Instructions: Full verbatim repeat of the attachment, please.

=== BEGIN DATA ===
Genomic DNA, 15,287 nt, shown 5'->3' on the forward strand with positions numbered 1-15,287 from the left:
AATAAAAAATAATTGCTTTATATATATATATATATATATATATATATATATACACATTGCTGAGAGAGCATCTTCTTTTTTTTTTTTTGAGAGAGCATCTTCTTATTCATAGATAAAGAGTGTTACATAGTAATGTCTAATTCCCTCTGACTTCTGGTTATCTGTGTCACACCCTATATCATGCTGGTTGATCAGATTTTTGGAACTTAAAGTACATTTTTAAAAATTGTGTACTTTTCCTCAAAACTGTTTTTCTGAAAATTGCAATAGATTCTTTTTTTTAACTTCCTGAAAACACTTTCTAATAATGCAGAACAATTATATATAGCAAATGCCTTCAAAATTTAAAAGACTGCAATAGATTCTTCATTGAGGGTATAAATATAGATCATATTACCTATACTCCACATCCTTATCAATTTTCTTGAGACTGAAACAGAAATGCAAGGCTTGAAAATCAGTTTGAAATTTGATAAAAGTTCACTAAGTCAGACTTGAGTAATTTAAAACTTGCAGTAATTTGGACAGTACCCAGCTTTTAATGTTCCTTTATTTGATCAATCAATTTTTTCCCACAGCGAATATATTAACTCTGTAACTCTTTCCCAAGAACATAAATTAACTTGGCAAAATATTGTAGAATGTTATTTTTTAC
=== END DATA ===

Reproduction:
Genomic DNA, 15,287 nt, shown 5'->3' on the forward strand with positions numbered 1-15,287 from the left:
AATAAAAAATAATTGCTTTATATATATATATATATATATATATATATATATACACATTGCTGAGAGAGCATCTTCTTTTTTTTTTTTTGAGAGAGCATCTTCTTATTCATAGATAAAGAGTGTTACATAGTAATGTCTAATTCCCTCTGACTTCTGGTTATCTGTGTCACACCCTATATCATGCTGGTTGATCAGATTTTTGGAACTTAAAGTACATTTTTAAAAATTGTGTACTTTTCCTCAAAACTGTTTTTCTGAAAATTGCAATAGATTCTTTTTTTTAACTTCCTGAAAACACTTTCTAATAATGCAGAACAATTATATATAGCAAATGCCTTCAAAATTTAAAAGACTGCAATAGATTCTTCATTGAGGGTATAAATATAGATCATATTACCTATACTCCACATCCTTATCAATTTTCTTGAGACTGAAACAGAAATGCAAGGCTTGAAAATCAGTTTGAAATTTGATAAAAGTTCACTAAGTCAGACTTGAGTAATTTAAAACTTGCAGTAATTTGGACAGTACCCAGCTTTTAATGTTCCTTTATTTGATCAATCAATTTTTTCCCACAGCGAATATATTAACTCTGTAACTCTTTCCCAAGAACATAAATTAACTTGGCAAAATATTGTAGAATGTTATTTTTTAC